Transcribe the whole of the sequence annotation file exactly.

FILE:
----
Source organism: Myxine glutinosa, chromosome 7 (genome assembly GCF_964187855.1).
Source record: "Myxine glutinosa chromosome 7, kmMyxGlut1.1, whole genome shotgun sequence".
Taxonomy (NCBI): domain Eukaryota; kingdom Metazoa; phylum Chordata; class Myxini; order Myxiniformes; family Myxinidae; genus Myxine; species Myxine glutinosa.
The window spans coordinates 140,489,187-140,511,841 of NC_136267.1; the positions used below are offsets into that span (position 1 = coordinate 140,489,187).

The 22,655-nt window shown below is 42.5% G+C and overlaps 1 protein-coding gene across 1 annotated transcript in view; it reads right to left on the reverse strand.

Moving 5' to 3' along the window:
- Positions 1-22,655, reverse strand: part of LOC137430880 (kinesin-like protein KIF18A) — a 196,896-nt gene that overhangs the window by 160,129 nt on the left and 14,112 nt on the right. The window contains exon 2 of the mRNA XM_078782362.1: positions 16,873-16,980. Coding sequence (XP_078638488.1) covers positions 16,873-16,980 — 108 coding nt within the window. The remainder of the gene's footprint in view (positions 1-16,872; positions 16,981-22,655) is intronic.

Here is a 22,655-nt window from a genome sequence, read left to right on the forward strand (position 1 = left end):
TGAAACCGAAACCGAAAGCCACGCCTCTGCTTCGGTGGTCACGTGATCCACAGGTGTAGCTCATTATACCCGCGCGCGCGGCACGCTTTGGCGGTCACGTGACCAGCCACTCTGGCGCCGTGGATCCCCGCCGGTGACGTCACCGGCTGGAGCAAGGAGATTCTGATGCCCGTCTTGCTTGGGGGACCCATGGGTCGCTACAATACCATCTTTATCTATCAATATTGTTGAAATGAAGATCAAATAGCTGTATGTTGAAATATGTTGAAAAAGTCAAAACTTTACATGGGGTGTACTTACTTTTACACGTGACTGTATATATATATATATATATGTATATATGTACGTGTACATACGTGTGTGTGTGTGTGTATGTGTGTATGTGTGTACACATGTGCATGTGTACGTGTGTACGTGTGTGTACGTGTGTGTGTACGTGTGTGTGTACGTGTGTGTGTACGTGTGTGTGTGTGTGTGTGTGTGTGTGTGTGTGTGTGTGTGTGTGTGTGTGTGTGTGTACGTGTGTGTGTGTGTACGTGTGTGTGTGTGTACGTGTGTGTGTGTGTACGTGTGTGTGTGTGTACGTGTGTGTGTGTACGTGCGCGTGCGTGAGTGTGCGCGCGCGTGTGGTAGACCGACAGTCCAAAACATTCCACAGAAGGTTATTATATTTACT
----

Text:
Source organism: Myxine glutinosa, chromosome 7 (genome assembly GCF_964187855.1).
Source record: "Myxine glutinosa chromosome 7, kmMyxGlut1.1, whole genome shotgun sequence".
Taxonomy (NCBI): domain Eukaryota; kingdom Metazoa; phylum Chordata; class Myxini; order Myxiniformes; family Myxinidae; genus Myxine; species Myxine glutinosa.
The window spans coordinates 140,489,187-140,511,841 of NC_136267.1; the positions used below are offsets into that span (position 1 = coordinate 140,489,187).

The 22,655-nt window shown below is 42.5% G+C and overlaps 1 protein-coding gene across 1 annotated transcript in view; it reads right to left on the reverse strand.

Moving 5' to 3' along the window:
- Positions 1-22,655, reverse strand: part of LOC137430880 (kinesin-like protein KIF18A) — a 196,896-nt gene that overhangs the window by 160,129 nt on the left and 14,112 nt on the right. The window contains exon 2 of the mRNA XM_078782362.1: positions 16,873-16,980. Coding sequence (XP_078638488.1) covers positions 16,873-16,980 — 108 coding nt within the window. The remainder of the gene's footprint in view (positions 1-16,872; positions 16,981-22,655) is intronic.

Here is a 22,655-nt window from a genome sequence, read left to right on the forward strand (position 1 = left end):
TGAAACCGAAACCGAAAGCCACGCCTCTGCTTCGGTGGTCACGTGATCCACAGGTGTAGCTCATTATACCCGCGCGCGCGGCACGCTTTGGCGGTCACGTGACCAGCCACTCTGGCGCCGTGGATCCCCGCCGGTGACGTCACCGGCTGGAGCAAGGAGATTCTGATGCCCGTCTTGCTTGGGGGACCCATGGGTCGCTACAATACCATCTTTATCTATCAATATTGTTGAAATGAAGATCAAATAGCTGTATGTTGAAATATGTTGAAAAAGTCAAAACTTTACATGGGGTGTACTTACTTTTACACGTGACTGTATATATATATATATATATGTATATATGTACGTGTACATACGTGTGTGTGTGTGTGTATGTGTGTATGTGTGTACACATGTGCATGTGTACGTGTGTACGTGTGTGTACGTGTGTGTGTACGTGTGTGTGTACGTGTGTGTGTACGTGTGTGTGTGTGTGTGTGTGTGTGTGTGTGTGTGTGTGTGTGTGTGTGTGTGTGTGTACGTGTGTGTGTGTGTACGTGTGTGTGTGTGTACGTGTGTGTGTGTGTACGTGTGTGTGTGTGTACGTGTGTGTGTGTACGTGCGCGTGCGTGAGTGTGCGCGCGCGTGTGGTAGACCGACAGTCCAAAACATTCCACAGAAGGTTATTATATTTACT